The same tactics Hitler espoused were being used by Bush and Dick Cheney as if they too were reading “Mein Kampf”— not that they needed to. “Mein Kampf” is merely Machiavelli updated for the 20th Century. The point is, they were providing me with a working model of something I was trying to articulate based on my abstract understanding of human nature and history. I felt simultaneously blessed and saddened.

Has the book raised questions or provoked strong opinions among your readers? How did you address them?

I’ve heard several different responses to the novel. Several readers have told me they had to read it slowly—presumably to both savor and absorb everything I have crammed into each chapter. A friend, also a writer—a very good writer—said she would read each chapter twice. She did this, she said, because she recognized there were layers. That delighted me…mainly because I knew there were layers but wasn’t sure anyone would notice, not without reading it several times.

I’m now tempted to recommend everyone read the novel twice. The first time just to deal with all the absurdity, the convoluted plot twists and how the novel ends. Then go back to see how it all fits together. More and more I’m noticing I need to watch a movie several times to catch all the nuances. I’m beginning to think you need to do that with “The Perfect Stranger” as well.

Walk us through your writing process: Where and how do you write? 

I don’t have one writing process. I write poetry, short fiction and this is my first novel. Each genre demands something different. Over time I have discovered that when I gravitate to a particular writing process, everything I produce will share a “sameness,” something they all share in common.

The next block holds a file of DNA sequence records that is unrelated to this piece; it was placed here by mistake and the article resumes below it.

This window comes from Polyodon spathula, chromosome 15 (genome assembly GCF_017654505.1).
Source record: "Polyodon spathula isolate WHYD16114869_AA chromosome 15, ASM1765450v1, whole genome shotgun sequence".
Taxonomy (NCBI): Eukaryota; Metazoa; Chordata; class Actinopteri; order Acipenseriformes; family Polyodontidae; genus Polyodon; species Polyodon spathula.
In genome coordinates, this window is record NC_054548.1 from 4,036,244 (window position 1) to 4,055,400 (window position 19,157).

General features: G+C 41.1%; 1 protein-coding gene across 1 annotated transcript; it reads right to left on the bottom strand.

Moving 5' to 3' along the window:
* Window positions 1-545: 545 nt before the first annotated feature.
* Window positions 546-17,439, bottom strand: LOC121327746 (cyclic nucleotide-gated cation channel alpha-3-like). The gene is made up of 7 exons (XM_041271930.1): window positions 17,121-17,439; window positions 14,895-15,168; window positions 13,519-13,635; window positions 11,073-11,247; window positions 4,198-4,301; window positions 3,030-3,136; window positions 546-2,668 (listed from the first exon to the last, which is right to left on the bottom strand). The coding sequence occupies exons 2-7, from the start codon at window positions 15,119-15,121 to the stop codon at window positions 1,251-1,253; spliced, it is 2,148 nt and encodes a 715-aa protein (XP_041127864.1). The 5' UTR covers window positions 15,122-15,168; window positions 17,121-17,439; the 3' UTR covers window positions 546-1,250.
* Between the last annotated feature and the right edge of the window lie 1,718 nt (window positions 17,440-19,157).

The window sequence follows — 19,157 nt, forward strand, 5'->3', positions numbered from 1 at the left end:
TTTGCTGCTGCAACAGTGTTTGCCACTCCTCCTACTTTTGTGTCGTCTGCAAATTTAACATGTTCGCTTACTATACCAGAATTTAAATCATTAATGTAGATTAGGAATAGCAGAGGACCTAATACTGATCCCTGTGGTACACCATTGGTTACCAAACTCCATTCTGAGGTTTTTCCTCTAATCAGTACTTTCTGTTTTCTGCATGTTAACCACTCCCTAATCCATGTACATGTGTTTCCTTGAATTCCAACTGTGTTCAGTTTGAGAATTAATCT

My creative sensibility is such that when I detect a sameness, a pattern I fall into, I want to immediately break out of it. And the way to break out of it is to change the process. So I shy away from a standard process.

Having said that, I can easily recall the process I fell into when writing “The Perfect Stranger.” The first seven to eight chapters were improvised, which is to say I trusted anything that came out of my head. I just wrote it down, trusting I could make sense of it all later. 

From chapter eight or nine in, I shifted to interweaving those absurdities into some kind of cohesive whole that would make sense by the end of the novel. I always knew how the novel would end, so I concentrated on exploring the various threads and weaving them toward some kind of climax.

I also kept notes. As new ideas came to me, I would jot them down, keep them in a folder I would review every time I returned to the novel. As I had forged a successful career as a performance poet, I was not able to write the novel straight through. 

Performing requires an intense focus the closer you come to the performance date. I would write a number of chapters, put the novel away for months, if not more than a year, then pick the novel up when I had a substantial chunk of time to devote to it. Whenever possible I would hide away in a cabin for weeks at a time.

Looking back at the process and all the twists and turns in completing your novel, is there anything you are particularly proud of? Or is there anything you would do differently next time?

What my friend said about layers: that’s what I am particularly proud of. My original concept was that some readers could read the novel as a parable: A peculiar stranger enters a town looking for someone, though not knowing who—a perfect stranger…or is he the perfect stranger? 

Others could read it as a satire in the tradition of Jonathan Swift. The “micropolis” he enters is a contemporary take on Lilliput, full of colorfully absurd characters, and lots and lots of satirical commentary as my protagonist encounters each of the town’s major institutions. 

And finally, if you are an English major, or a poet or a lover of literature, you can enjoy the novel for its dexterous use of language and endless wordplay. Those were my goals and, at least according to this friend, I managed to succeed. Therefore, mission accomplished as far as I am concerned.